• An absence of sound policies and procedures for handling uncashed checks (as reflected for example, by the absence of an accounting journal or similar record of uncashed checks, a substantial number of stale uncashed distribution checks, or failure to reclaim stale uncashed check funds in distribution accounts).

Examples of Best Practices

Next, the guidance describes general practices and procedures maintained by plans that had low numbers of missing and nonresponsive participants, as verified through DOL investigations. The DOL notes that these practices may not all be appropriate for every plan, but plan sponsors should consider them as part of reviewing their missing participant procedures, and implement changes as appropriate. Examples of the best practices identified by the DOL include the following:

Maintaining accurate census information for the plan’s participant population

  • Contacting participants, both current and retired, and beneficiaries on a periodic basis to confirm or update their contact information. Relevant contact information could include home and business addresses, telephone numbers (including cell phone numbers), social media contact information, and next of kin/emergency contact information.
  • Including contact information change requests in plan communications.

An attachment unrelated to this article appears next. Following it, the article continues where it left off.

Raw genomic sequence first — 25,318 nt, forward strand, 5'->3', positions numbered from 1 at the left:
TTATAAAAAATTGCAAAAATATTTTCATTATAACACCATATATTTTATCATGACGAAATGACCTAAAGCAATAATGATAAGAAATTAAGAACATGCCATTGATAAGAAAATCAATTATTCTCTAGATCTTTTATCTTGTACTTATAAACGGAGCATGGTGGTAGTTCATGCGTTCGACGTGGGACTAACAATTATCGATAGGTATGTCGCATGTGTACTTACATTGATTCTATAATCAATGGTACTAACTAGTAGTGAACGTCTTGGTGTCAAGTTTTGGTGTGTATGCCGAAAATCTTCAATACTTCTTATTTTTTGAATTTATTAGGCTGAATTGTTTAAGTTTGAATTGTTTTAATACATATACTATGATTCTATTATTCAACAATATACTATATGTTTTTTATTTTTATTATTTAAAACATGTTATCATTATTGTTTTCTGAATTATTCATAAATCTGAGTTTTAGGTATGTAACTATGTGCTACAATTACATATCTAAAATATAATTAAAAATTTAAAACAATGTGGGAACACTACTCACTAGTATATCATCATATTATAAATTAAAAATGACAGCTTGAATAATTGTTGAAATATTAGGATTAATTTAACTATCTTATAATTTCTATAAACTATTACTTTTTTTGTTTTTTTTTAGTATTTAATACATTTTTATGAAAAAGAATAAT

• Flagging undeliverable mail/email and uncashed checks for follow-up.
  • Maintaining and monitoring an online platform for the plan that participants can use to update contact information for themselves.
  • Providing prompts for participants and beneficiaries to confirm contact information upon login to online platforms.
  • Regularly requesting updates to contact information for beneficiaries, if any.
  • Regularly auditing census information and correcting data errors.
  • In the case of a change in recordkeepers or a business merger or acquisition by the plan sponsor, addressing the transfer of appropriate plan information (including participant and beneficiary contact information) and relevant employment records (e.g., next of kin information and emergency contacts).

Implementing effective communication strategies

  • Using plain language and offering non-English language assistance.
  • Stating upfront and prominently what the communication is about — e.g., eligibility to start payment of pension benefits, a request for updated contact information.
  • Encouraging contact through plan/plan sponsor websites and toll free numbers.
  • Building steps into the employer and plan onboarding and enrollment processes for new employees, and exit processes for separating or retiring employees, to confirm or update contact information, confirm information needed to determine when benefits are due and to correctly calculate the amount of benefits owed, and advise employees of the importance of ensuring that the plan has accurate contact information at all times.
  • Communicating information about how the plan can help eligible employees consolidate accounts from prior employer plans or rollover IRAs.